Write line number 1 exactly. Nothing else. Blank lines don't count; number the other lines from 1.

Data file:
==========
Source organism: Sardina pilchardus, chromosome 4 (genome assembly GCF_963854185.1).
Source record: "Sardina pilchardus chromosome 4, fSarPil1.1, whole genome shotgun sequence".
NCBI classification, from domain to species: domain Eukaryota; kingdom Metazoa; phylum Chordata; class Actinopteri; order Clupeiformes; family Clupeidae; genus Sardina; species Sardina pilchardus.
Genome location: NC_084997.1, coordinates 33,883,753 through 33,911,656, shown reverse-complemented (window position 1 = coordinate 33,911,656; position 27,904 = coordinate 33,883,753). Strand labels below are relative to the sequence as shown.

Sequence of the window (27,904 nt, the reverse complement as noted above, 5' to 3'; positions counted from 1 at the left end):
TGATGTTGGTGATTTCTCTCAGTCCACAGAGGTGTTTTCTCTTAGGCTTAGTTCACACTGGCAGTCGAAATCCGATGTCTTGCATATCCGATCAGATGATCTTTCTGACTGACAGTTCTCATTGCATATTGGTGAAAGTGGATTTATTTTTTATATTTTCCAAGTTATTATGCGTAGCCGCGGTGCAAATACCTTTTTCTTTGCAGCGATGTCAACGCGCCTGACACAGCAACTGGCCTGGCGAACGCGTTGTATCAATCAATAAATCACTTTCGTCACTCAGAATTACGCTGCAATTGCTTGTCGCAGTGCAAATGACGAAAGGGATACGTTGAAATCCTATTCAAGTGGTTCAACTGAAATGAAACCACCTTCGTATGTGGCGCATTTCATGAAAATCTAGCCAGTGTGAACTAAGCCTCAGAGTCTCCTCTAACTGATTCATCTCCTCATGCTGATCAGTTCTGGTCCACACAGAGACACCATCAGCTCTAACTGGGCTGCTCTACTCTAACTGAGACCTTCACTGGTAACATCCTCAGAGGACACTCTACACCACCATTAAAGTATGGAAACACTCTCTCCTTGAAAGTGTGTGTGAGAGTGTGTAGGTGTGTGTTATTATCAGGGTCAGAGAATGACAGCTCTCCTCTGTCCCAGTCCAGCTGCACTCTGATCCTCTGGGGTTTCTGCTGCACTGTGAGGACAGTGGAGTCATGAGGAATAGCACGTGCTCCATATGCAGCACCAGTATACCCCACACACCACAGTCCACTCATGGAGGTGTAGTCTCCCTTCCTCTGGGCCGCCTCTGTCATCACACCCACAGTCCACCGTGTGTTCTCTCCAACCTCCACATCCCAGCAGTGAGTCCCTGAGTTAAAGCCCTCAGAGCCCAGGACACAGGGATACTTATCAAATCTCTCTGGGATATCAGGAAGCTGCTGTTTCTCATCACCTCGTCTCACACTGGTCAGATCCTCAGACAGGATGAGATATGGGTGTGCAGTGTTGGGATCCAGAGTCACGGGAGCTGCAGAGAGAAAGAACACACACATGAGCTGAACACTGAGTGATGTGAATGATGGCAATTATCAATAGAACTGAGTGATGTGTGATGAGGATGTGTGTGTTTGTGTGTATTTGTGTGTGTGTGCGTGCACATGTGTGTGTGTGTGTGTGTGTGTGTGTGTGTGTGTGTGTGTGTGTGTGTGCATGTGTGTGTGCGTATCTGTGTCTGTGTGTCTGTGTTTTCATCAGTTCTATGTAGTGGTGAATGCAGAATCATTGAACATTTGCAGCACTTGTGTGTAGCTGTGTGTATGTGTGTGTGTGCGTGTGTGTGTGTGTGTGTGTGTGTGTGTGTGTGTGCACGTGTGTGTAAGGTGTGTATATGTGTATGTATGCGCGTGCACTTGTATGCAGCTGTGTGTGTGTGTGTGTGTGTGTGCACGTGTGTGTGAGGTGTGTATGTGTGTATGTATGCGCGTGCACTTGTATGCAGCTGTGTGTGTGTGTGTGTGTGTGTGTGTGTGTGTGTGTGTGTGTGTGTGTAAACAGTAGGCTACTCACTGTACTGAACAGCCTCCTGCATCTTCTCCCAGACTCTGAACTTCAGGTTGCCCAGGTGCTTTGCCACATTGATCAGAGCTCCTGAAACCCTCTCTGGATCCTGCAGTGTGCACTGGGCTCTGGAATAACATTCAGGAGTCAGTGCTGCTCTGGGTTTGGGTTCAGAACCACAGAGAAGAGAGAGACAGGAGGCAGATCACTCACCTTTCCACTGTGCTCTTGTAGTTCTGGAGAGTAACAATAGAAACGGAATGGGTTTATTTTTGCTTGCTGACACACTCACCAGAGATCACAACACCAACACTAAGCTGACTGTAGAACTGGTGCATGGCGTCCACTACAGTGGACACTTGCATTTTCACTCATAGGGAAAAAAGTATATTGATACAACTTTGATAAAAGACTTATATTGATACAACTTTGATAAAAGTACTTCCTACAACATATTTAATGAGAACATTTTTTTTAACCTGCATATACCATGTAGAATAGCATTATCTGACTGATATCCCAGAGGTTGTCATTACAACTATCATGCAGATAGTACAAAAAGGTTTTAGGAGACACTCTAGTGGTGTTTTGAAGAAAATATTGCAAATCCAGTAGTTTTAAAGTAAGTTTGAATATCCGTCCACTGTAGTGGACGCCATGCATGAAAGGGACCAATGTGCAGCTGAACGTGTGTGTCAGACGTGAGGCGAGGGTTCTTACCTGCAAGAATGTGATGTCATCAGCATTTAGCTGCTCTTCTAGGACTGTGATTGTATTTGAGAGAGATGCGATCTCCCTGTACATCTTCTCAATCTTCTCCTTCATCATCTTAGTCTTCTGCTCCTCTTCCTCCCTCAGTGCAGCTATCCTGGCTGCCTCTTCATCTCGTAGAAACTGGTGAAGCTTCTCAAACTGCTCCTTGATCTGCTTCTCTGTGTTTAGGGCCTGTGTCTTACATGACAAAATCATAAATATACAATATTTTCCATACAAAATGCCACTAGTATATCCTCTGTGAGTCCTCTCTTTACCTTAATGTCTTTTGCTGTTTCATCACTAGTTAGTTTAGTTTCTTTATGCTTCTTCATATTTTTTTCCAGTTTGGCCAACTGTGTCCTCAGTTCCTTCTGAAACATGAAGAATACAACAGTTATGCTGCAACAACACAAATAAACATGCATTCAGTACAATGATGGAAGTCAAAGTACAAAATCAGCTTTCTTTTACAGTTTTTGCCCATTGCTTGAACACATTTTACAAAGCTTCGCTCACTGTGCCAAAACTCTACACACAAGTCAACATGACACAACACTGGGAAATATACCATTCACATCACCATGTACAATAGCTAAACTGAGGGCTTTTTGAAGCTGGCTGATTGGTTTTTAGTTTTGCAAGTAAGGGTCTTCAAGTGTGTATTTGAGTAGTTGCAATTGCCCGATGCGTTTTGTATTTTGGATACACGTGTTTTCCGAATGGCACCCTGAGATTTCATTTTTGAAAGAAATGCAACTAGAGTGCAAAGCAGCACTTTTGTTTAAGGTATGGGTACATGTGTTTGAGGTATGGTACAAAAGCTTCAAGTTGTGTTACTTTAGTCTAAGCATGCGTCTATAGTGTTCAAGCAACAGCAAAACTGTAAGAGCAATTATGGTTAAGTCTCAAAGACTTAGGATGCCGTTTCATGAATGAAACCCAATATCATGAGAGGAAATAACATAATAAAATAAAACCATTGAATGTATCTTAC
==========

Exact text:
Source organism: Sardina pilchardus, chromosome 4 (genome assembly GCF_963854185.1).